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6

Yes, because it's the output of the other process. You're only able to read from it. From the documentation. Gets a stream used to read the output of the application. I know it's a bit confusing, but think of it as StandardOutput from the perspective of the process. (Not from your perspective, as another process looking at it.) If you want to write ...


4

Estimating burst time of a process is a very large topic . in general scheduler estimates the length of the next burst based on the lengths of recent cpu bursts. basically what we do is to guess the next CPU burst time by assuming that it will be related to past CPU bursts for that process . A quick google search led me to this article which will give you a ...


2

How pids and tids are stored behind the scenes is implementation dependent, typically through usage of the pid_t type. Usually they are just signed integers.


2

There is no tool which can do that. To see which process currently has a file open, you can use fuser and lsof. To get a history of changes, you need to run a process which watches the file system for changes. You can use the inotify service to build this. Related: Inotify - how to use it? - linux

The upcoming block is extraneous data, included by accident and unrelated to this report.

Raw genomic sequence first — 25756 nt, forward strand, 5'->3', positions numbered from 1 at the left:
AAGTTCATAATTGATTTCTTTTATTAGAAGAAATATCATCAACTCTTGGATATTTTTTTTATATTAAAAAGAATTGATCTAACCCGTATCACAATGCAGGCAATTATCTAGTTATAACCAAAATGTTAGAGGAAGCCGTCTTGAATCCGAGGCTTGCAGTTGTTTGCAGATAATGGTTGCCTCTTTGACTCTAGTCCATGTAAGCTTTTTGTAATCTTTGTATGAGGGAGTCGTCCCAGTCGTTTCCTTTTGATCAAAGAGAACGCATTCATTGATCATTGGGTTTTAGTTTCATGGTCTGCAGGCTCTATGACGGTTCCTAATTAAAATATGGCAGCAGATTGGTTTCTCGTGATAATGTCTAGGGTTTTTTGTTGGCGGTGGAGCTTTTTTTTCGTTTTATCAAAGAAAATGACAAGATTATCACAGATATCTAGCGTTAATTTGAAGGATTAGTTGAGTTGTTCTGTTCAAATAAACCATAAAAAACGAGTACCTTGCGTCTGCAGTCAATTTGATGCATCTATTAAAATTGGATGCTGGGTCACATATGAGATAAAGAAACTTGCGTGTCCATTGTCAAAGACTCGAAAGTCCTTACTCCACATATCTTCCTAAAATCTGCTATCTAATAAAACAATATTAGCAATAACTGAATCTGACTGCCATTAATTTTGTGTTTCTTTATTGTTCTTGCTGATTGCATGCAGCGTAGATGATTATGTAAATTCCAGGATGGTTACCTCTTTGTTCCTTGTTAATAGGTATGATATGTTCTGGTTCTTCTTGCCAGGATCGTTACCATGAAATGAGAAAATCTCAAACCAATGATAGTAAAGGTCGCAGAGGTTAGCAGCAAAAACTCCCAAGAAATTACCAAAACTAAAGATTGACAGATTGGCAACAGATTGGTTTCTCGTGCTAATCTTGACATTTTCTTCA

2

Save the process instance to variable , then subscribe to ProcessExit, when the event is triggered, kill the process. var process = System.Diagnostics.Process.Start(startInfo); AppDomain.CurrentDomain.ProcessExit += (a,b) => process.Kill();


2

Is it safe if I use the same variable to create another subprocess if previous subprocess finishes? Yes. It would also be safe if the subprocess weren't finished, since you're completely replacing the value stored in p with a new value (a new object reference). In fact, your assignment in the loop you've shown isn't overwriting the previous value at ...


1

In a loop like this: while(waitForNext) { Process p = Runtime.getRuntime().exec(cmd); // ... p.waitFor(); cmd = nextCmd(); } you are not "reusing a variable" (p). The variable goes out of scope when you leave the block. Reentering it, creates a new variable. This is reusing variable p, and it's safe according to ...


1

I'm not sure there's a guaranteed way to do what you are asking, but you can get close. In Scala (and Java), you can tell the VM to run a block of code for you before it exits in what's called a shutdown hook. By defining a hook, you can have it attempt to kill off your Process before the VM exits. Note, that in the Scaladoc for sys.addShutdownHook, there ...


1

ps -o pmem h -p processID pmem: Ratio of the process's resident set size to the physical memory on the machine, expressed as a percentage.


1

You could use pmap $PID or perhaps cat /proc/$PID/maps and/or cat /proc/$PID/status See proc(5) for details.


1

If there is no foreground Activity or Service, does Android kill each individual background service, or does it just kill the process itself? Android does not kill individual Activities or Services, that wouldn't make much sense. For example if an Activity is in the background Android will never decide to specifically kill this one Activity. It ...


1